Phrases To Avoid When Telling Stories
Phrases to Avoid When Telling Stories: How often do you tell stories in your business?
For many people, storytelling is a key skill in the art of effective selling. Learning how and when to tell stories has been instrumental in my success over the years. It’s a skill that I now encourage and work on with my clients. There’s a storytelling assignment given to each of my VIP clients, my group coaching clients, and a class on storytelling taught in Savvy Selling 2. It’s absolutely a core skill.
A well-told story can open doors and minds that were previously closed to you. For those not yet versed in the art of storytelling, please consider adding this skill to assist in growing your business. There are so many great resources available to learn how to tell stories. Read a book on this topic, take a class, work with a storyteller to hone your skill.
Phrases To Avoid When Telling Stories Continued…
As a lover of well-told stories, I pay close attention when someone begins a new story. This focused attention has brought to light a common, and what I consider a “bad habit,” when telling stories. It’s telling people ahead of time or even at the end of a story how to respond/feel about what they just heard.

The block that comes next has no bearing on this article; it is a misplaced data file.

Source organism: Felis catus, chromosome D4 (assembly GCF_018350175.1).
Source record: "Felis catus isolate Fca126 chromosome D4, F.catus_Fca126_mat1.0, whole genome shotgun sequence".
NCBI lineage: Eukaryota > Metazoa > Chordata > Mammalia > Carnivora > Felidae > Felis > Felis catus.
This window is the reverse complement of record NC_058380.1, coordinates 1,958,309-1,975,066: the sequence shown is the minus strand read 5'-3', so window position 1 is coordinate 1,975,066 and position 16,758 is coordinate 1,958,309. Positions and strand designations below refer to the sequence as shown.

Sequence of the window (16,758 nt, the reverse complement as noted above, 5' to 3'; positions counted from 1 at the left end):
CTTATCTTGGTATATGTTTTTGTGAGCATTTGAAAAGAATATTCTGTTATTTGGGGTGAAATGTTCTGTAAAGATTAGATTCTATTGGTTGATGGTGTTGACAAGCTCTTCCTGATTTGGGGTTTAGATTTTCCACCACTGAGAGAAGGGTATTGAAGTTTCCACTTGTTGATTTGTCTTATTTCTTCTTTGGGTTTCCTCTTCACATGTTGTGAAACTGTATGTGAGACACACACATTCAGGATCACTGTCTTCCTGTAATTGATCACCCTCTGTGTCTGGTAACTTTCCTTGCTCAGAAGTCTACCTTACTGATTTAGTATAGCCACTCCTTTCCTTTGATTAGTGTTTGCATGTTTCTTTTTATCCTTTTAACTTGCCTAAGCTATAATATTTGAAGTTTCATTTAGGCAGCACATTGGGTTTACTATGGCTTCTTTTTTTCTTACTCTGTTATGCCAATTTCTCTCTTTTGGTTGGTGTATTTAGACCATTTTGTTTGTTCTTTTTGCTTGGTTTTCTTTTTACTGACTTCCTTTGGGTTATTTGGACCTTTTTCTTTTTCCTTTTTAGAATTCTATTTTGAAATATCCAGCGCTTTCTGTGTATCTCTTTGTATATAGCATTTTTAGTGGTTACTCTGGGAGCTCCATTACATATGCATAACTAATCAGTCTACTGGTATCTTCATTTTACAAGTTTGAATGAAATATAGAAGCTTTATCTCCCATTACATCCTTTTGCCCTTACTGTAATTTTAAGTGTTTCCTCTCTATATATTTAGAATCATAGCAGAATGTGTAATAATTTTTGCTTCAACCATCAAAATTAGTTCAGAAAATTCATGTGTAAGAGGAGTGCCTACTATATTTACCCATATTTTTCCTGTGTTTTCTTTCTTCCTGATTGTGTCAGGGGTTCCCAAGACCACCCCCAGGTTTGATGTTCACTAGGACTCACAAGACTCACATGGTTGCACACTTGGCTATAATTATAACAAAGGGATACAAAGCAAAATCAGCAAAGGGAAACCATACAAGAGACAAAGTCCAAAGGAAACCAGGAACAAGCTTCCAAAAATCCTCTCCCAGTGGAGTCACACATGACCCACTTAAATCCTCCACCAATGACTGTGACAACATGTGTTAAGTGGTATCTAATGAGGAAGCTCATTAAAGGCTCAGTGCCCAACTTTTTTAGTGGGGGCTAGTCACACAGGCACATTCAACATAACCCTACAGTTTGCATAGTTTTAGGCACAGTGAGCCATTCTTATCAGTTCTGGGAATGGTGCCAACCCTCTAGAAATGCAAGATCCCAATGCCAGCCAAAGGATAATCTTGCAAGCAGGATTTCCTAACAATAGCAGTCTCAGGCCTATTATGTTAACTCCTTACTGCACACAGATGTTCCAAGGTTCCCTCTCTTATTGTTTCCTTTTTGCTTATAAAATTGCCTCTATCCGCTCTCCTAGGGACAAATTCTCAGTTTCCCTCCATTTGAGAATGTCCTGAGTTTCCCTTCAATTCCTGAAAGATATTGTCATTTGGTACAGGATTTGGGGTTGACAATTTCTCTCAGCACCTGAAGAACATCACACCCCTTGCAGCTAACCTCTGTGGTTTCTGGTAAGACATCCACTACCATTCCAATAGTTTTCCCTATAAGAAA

It’s the equivalent of someone telling a joke and then saying, “GET IT, the punch line means …” It tends to take the funny out of a joke, and it certainly diminishes the effect of a story.
Your Savvy Sales Tip this week: Phrases To Avoid
Avoid these common phrases when telling a story:
Phrases to avoid at the start of a story:
- “Interesting story…”
- “Funny story…”
- “Here’s a story you’re going to like…”
- “Let me tell you a story that will make my point…”
- “Here’s a story to help you understand…”
Phrases to avoid at the end of a story:
- “Isn’t that interesting…”
- “Wasn’t that a funny story…”
- “I knew you’d like that story…”
- “The moral of the story is…”
- “Now you understand…”
When telling a story, just tell the story. Leave off the extra commentary, it’s distracting, annoying, and can trigger someone’s polarity response (learn about polarity response). Your stories should demonstrate your point on their own. Allow the listener to have their own interpretation of what the story means.
Wishing you continued success in all you’re doing.
Agree? Disagree? Have additional comments or thoughts on this article? Please share.